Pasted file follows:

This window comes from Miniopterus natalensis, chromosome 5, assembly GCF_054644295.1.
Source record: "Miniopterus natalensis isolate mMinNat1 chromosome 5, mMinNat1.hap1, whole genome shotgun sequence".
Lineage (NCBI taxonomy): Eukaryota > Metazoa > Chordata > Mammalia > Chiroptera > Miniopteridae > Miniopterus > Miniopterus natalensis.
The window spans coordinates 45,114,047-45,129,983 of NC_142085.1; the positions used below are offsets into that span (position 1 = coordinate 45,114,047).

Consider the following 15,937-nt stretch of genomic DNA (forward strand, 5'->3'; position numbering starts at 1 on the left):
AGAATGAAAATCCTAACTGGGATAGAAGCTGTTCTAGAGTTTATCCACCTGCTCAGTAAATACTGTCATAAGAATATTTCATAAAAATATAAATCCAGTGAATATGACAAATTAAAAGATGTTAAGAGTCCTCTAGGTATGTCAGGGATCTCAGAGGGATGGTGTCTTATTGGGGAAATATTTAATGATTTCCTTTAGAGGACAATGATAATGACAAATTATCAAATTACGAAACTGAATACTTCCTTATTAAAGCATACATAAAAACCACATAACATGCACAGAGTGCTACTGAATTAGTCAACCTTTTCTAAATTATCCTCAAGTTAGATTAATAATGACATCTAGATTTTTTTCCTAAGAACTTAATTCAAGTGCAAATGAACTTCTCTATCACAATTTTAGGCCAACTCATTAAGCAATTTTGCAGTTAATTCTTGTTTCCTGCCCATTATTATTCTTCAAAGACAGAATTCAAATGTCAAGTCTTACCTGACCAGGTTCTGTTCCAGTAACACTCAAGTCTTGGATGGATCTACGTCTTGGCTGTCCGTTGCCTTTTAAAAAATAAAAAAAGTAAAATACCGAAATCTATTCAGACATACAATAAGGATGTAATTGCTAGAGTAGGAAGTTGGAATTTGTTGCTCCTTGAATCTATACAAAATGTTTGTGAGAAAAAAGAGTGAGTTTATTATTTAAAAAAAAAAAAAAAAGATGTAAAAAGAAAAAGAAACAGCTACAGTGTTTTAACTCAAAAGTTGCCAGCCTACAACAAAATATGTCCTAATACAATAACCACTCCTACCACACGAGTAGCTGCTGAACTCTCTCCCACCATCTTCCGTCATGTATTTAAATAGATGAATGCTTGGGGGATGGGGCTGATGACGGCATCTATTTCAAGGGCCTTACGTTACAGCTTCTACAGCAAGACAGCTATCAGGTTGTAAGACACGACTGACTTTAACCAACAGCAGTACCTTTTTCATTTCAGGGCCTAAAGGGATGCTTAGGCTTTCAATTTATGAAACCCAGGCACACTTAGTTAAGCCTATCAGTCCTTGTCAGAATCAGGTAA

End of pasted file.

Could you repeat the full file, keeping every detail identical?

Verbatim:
This window comes from Miniopterus natalensis, chromosome 5, assembly GCF_054644295.1.
Source record: "Miniopterus natalensis isolate mMinNat1 chromosome 5, mMinNat1.hap1, whole genome shotgun sequence".
Lineage (NCBI taxonomy): Eukaryota > Metazoa > Chordata > Mammalia > Chiroptera > Miniopteridae > Miniopterus > Miniopterus natalensis.
The window spans coordinates 45,114,047-45,129,983 of NC_142085.1; the positions used below are offsets into that span (position 1 = coordinate 45,114,047).

Consider the following 15,937-nt stretch of genomic DNA (forward strand, 5'->3'; position numbering starts at 1 on the left):
AGAATGAAAATCCTAACTGGGATAGAAGCTGTTCTAGAGTTTATCCACCTGCTCAGTAAATACTGTCATAAGAATATTTCATAAAAATATAAATCCAGTGAATATGACAAATTAAAAGATGTTAAGAGTCCTCTAGGTATGTCAGGGATCTCAGAGGGATGGTGTCTTATTGGGGAAATATTTAATGATTTCCTTTAGAGGACAATGATAATGACAAATTATCAAATTACGAAACTGAATACTTCCTTATTAAAGCATACATAAAAACCACATAACATGCACAGAGTGCTACTGAATTAGTCAACCTTTTCTAAATTATCCTCAAGTTAGATTAATAATGACATCTAGATTTTTTTCCTAAGAACTTAATTCAAGTGCAAATGAACTTCTCTATCACAATTTTAGGCCAACTCATTAAGCAATTTTGCAGTTAATTCTTGTTTCCTGCCCATTATTATTCTTCAAAGACAGAATTCAAATGTCAAGTCTTACCTGACCAGGTTCTGTTCCAGTAACACTCAAGTCTTGGATGGATCTACGTCTTGGCTGTCCGTTGCCTTTTAAAAAATAAAAAAAGTAAAATACCGAAATCTATTCAGACATACAATAAGGATGTAATTGCTAGAGTAGGAAGTTGGAATTTGTTGCTCCTTGAATCTATACAAAATGTTTGTGAGAAAAAAGAGTGAGTTTATTATTTAAAAAAAAAAAAAAAAGATGTAAAAAGAAAAAGAAACAGCTACAGTGTTTTAACTCAAAAGTTGCCAGCCTACAACAAAATATGTCCTAATACAATAACCACTCCTACCACACGAGTAGCTGCTGAACTCTCTCCCACCATCTTCCGTCATGTATTTAAATAGATGAATGCTTGGGGGATGGGGCTGATGACGGCATCTATTTCAAGGGCCTTACGTTACAGCTTCTACAGCAAGACAGCTATCAGGTTGTAAGACACGACTGACTTTAACCAACAGCAGTACCTTTTTCATTTCAGGGCCTAAAGGGATGCTTAGGCTTTCAATTTATGAAACCCAGGCACACTTAGTTAAGCCTATCAGTCCTTGTCAGAATCAGGTAA